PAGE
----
Saturday, December 6, 2008

Hit but standing tall
Amita MalikAmita Malik

THOSE of us who lived through the Partition riots had always believed that we could see nothing worse. The massacres in Mumbai were not on the same scale but just as upsetting because, being in a more restricted area familiar to us, they hit one where it hurt the most. It is a city where many of us have spent among the best parts of our personal and professional lives.

It was leading its relaxed, cosmopolitan existence when suddenly, out of the blue, it was being put to the sword by what seemed to be mindless brutes. Many of us had friends and relatives there, and the needless death of our colleague, Sabina Sehgal Saikia, leaving behind a shattered husband and two small kids, brought despair right into our homes. Perhaps the most poignant remark was made by her son: "My mother was killed, but so were many others. So I suppose it is not so bad". A philosophical observation coming from someone so young left us even more shattered.

Despite the terrorist attack, the Taj retains its glory
Despite the terrorist attack, the Taj retains its glory

The individual instances were bad enough. But having lived near the Taj Hotel when I was young and newly married, it had special significance for us. It seemed that like the Everest, it would always be there, that it was indestructible. It lifted one’s heart. The Taj continues to stand solid like a rock. Its interiors have been damaged, and in some places splattered with blood. But outside it stands, to repeat the phrase since one can take it literally, rock solid.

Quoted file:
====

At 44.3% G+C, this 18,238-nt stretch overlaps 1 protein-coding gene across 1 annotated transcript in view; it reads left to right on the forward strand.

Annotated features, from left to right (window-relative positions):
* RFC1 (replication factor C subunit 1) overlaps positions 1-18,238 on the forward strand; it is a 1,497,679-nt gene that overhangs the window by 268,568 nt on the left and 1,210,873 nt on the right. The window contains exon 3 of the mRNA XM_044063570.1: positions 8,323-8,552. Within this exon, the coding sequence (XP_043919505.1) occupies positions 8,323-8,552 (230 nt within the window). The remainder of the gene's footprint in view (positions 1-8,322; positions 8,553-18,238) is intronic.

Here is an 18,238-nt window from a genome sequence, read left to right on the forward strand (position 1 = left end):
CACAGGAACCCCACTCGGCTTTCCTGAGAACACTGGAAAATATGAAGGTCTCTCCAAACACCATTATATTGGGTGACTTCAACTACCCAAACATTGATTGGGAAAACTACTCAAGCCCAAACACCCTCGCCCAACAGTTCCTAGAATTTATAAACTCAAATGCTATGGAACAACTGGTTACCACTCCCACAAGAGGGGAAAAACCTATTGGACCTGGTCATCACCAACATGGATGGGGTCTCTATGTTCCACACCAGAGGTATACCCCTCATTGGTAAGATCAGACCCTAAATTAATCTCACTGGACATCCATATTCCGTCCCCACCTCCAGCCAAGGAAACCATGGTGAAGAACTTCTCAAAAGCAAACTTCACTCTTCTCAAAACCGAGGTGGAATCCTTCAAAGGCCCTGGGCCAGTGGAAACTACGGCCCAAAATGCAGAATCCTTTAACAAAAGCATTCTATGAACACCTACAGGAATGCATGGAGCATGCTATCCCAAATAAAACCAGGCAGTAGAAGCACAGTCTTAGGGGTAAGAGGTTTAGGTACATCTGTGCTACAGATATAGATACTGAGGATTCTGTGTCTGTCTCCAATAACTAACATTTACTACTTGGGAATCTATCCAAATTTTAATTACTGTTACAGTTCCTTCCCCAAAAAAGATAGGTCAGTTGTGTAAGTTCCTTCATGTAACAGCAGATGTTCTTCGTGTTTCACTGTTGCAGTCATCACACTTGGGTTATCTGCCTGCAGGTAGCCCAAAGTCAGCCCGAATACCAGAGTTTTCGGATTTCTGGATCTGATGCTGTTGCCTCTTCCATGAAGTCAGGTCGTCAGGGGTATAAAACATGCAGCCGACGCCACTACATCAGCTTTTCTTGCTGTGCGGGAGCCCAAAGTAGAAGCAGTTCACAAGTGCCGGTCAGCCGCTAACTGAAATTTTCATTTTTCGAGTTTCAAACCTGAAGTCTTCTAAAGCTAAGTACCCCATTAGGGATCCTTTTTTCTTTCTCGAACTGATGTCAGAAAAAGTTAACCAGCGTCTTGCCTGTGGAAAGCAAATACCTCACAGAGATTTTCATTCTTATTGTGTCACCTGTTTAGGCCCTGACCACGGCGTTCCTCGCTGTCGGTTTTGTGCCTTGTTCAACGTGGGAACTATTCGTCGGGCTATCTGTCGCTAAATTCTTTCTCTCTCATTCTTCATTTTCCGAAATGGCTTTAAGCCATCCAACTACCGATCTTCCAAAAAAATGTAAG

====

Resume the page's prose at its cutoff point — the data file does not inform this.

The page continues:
Ratan Tata, for whom it is one of his most cherished landmarks, saw to it that the National Flag flew at half-mast, and proudly after it was all over. There were other touches which were typically Mumbai. The Fishermen’s Union not only noting the coming in of RDX but also warning the government in writing. A warning which was characteristically ignored, as was a crucial 24-hour warning to the Coast Guards.

Our bureaucracy is bad enough, but when it comes to professional organisations doing the same, they really cannot be forgiven. As for guarding our coastline, it will again be one of those too little, too late cases. It has only now dawned on the authorities that it is foolish to base our elite NSG in the Capital, and to have it flown into other crises spots.

It did not even have a plane standing by but had to wait for one to be flown in from Chandigarh. This was a criminal waste of time, which led to loss of many precious lives. For us columnists, it was a question of how it was covered by the media. I think the media rose to the occasion, and still before our eyes is that image of young journalists lying on the ground, including camerapersons, and risking their lives to let us see it all.

The papers the next day had details of when and how people, some of whom we knew, were killed. It made a horrifying picture, especially the one of a young infant, whose parents were killed but who was mercifully spared, being held in his arms by an elderly patriarch. Flashing the picture of his young parents almost simultaneously brought the tragedy even nearer. There were so many tragedies even on the streets, let alone elite hotels and bars.

The beautiful city of Mumbai had, indeed, been held to ransom. We were all poorer because of it. In this sort of mindless violence, someone has to steady us by speaking up. One must express gratitude to Prannoy Roy, who brought us words of anger as well as courage by his memorable comments under backdrop "Enough is enough". They were timely and expressed what everyone felt about the whole sorry situation.